The Saudi government daily Al-Watan in December published a two part series, the first on Israel ("the governess of terrorism") and the second "uncovering" how world Jewry is allegedly "implementing their strategic hellish plan to take over the world."
Fortunately, paranoid nonsense, so prevalent in the Arab world, rarely resonates in Israel, which is the more reason to warn against paranoid nonsense--in the form of conspiracy theories about the Rabin assassination--that has been gaining a foothold among elements of the Israeli right. Haifa University economics professor Steven Plaut, who has followed the "career" of Barry Chamish, the source of these lunatic theories, notes that Chamish has spent most of said career "documenting" UFO abductions. "After Rabin was killed," writes Plaut, "Chamish invented a complex 'theory' about the assassination, which reads like a bad script for an Oliver Stone flick. Basically, he claims Shimon Peres plotted the assassination, which was carried out by the Israeli secret service and Yigal Amir was a 'patsy' who did not really shoot Rabin, but instead there were other killers on some Tel Aviv grassy knoll, led by Rabin's own bodyguard. Chamish also believes that the entire world is a large puppet show controlled by a demonic conspiracy of the Council on Foreign Relations, a Chicago-based foreign policy debating society usually credited with world domination by neo-Nazis and militiamen who blew up [buildings in] Oklahoma City and by similar people in the U.S., people who have been described by Rush Limbaugh as 'kooks.'"
Plaut points out that Chamish "has not produced a shred of real evidence. Instead he has raised a series of 'questions' regarding seeming inconsistencies (seeming to him, that is) the official account of the assassination." Plaut notes that while "at least 85% of Chamish's 'questions' have been refuted by myself and others," Chamish "invents 'questions' faster than they can be debunked and so there is a perpetual stock of 'unanswered questions.'" Plaut observes: "Chamish has yet to explain how come no one has ever let Yigal Amir in on the fact that he was merely a 'patsy' who fired blanks and so served only as a tool for a coverup, nor why people supposedly with access to the most important intelligence secrets of the country ran with them to Chamish instead of to a real journalist or to the police."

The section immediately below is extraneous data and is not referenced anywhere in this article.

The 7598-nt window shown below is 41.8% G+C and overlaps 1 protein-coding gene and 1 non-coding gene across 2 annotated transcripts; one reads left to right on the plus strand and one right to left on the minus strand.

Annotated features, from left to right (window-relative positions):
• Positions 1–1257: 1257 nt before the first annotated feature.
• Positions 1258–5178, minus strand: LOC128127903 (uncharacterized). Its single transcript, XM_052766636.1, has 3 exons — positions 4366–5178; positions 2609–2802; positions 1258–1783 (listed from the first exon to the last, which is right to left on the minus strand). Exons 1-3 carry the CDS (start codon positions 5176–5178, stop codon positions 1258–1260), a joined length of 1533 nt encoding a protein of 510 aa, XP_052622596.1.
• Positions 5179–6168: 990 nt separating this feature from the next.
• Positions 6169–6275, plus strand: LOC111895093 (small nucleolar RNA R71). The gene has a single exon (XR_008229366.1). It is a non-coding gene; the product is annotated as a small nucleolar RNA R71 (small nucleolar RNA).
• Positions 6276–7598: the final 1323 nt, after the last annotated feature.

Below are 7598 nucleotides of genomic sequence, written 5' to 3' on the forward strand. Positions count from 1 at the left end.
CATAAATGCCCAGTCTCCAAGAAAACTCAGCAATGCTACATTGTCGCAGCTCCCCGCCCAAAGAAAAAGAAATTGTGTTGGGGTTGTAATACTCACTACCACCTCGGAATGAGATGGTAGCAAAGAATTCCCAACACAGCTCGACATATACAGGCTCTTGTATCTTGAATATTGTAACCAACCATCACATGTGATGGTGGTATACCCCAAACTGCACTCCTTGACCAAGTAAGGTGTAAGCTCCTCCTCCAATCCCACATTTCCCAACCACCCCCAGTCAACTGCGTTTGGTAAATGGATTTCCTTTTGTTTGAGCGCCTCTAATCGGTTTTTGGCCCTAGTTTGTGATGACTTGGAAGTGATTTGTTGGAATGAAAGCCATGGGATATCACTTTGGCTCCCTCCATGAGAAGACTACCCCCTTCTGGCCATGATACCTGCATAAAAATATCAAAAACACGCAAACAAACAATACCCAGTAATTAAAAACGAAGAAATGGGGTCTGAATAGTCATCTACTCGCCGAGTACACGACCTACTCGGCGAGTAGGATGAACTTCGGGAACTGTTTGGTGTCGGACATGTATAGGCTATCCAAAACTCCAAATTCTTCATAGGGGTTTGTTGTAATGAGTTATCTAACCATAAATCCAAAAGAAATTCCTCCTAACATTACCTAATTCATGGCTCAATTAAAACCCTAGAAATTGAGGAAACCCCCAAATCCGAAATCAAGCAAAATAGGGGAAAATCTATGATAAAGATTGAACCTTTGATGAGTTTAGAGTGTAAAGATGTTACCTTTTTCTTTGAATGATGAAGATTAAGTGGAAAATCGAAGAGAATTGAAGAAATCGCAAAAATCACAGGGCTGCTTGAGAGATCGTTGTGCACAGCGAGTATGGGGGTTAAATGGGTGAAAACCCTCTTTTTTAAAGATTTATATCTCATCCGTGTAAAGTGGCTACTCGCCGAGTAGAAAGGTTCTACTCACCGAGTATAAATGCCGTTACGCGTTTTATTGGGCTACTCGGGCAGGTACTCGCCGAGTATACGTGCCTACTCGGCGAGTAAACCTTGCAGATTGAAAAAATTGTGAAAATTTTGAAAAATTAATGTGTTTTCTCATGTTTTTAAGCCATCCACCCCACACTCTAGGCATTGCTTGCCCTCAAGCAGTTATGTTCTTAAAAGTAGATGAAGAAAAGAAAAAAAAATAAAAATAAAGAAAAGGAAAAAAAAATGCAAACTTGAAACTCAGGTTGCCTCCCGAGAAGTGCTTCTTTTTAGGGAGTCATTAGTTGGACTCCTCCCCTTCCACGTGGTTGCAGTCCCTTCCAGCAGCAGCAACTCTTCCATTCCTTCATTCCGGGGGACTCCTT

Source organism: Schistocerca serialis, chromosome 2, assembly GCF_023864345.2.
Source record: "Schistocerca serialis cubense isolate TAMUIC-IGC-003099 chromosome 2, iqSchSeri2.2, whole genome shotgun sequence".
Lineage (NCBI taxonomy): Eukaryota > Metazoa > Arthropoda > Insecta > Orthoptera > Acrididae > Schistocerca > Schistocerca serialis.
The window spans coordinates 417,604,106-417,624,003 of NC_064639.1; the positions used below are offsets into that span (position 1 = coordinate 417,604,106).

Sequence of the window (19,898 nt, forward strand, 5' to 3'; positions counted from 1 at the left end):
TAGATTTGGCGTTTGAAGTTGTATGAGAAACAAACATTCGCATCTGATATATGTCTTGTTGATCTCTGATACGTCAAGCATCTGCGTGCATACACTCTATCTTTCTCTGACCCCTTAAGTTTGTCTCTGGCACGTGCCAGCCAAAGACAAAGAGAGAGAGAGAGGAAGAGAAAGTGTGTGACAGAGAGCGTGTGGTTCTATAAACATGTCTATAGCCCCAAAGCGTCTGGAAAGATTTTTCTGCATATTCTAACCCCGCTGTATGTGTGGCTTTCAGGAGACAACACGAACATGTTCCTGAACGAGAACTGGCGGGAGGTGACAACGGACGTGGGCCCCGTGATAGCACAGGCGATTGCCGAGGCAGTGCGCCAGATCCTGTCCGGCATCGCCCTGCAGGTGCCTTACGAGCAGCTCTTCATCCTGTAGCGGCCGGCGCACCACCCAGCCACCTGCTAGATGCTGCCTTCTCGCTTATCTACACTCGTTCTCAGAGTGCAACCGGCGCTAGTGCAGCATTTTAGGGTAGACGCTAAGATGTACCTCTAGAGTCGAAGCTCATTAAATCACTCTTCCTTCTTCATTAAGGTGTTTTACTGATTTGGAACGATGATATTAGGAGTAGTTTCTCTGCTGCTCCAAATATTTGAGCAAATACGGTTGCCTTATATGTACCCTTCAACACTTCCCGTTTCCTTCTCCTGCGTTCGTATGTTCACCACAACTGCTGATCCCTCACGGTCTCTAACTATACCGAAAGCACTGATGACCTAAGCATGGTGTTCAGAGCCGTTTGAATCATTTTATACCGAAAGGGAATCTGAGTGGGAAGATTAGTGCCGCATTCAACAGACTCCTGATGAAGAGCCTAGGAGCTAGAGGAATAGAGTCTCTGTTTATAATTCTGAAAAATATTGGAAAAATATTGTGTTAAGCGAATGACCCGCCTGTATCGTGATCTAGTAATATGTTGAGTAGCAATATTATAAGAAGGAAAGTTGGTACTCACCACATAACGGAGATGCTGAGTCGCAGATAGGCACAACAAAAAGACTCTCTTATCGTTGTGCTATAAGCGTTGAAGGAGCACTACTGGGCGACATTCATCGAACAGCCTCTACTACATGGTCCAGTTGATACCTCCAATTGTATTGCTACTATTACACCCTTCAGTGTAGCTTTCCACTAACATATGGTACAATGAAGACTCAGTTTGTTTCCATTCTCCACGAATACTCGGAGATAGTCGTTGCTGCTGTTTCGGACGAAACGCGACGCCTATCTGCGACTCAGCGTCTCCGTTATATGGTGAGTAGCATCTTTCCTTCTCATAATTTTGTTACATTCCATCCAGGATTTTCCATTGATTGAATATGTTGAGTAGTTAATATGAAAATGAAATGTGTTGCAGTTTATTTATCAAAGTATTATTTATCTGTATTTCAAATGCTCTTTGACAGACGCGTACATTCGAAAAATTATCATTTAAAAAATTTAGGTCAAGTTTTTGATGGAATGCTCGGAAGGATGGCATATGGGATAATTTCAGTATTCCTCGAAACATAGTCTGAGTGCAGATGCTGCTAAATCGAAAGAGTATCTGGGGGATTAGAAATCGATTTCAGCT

Plaut writes of Chamish himself more with pity than anger. Chamish suggests a possible link between the Rabin assassination and the downing of John F. Kennedy Jr.'s plane (on the theory Kennedy was investigating the assassination at that time). He views Daniel Pipes as an agent of the Council on Foreign Relations and claims Plaut himself was "planted" in Israel by the Federal Reserve Bank to destroy the Israeli economy. "Chamish," says Plaut, "discovers a new global conspiracy led by Shimon Peres and the Council on Foreign Relations every time he turns on a Star Trek re-run."
The real problem, Plaut rightly observes, is that by failing to strongly separate itself from Chamish and his cult followers, Israel's legitimate right-wing gives the left an opening to defend its own indefensible policies, painting the right as a lunatic fringe. "Sure, Oslo is murdering scores of Jews by the month, but what alternative is there when those in the anti-Oslo camp are following Chamish's pied pipe?" The Leftist media, says Plaut, are able "to paint the entire movement opposing Oslo as nothing but flakes and fruitcakes." The Israeli daily Yediot Ahronot devoted a six page weekend magazine feature story to a hatchet job on the Chamish cult in the wake of a "convention" it held in November in Jerusalem. Plaut notes that in fact the article was too "kind and gentle," failing to mention Chamish's long UFO career and his Council on Foreign Relations delusions. (Plaut fails to mention the most likely source of this omission--the laziness of Israeli journalists in exploring the background of their subjects.)
"The real problem" writes Plaut, "is not that Yediot decided to 'out' Chamish and his followers. The real problem is that the same piece used the Chamish cult story as a bludgeon to attack the entire anti-Oslo dissident movement. And the professors and radio people who have granted credence to Chamish's ravings have only themselves to blame. If Oslo continues to produce hundreds of Jewish deaths, in small part the members of the Israeli Right who have allowed Chamish to rant and posture in their names will hold some blame."
Israel Defense Forces Brigade Commander Effie Cohen spotted, chased down, surrounded--and let go free--an Arab terrorist cell on its way to attack Israelis in Kadim and Ganim (east of the Israeli town of Hadera). Cohen said he had reached an agreement with the PA that its forces would arrest the terrorists! Cohen told Is-
(Continued on p.9)
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Outpost - 2 - January 2002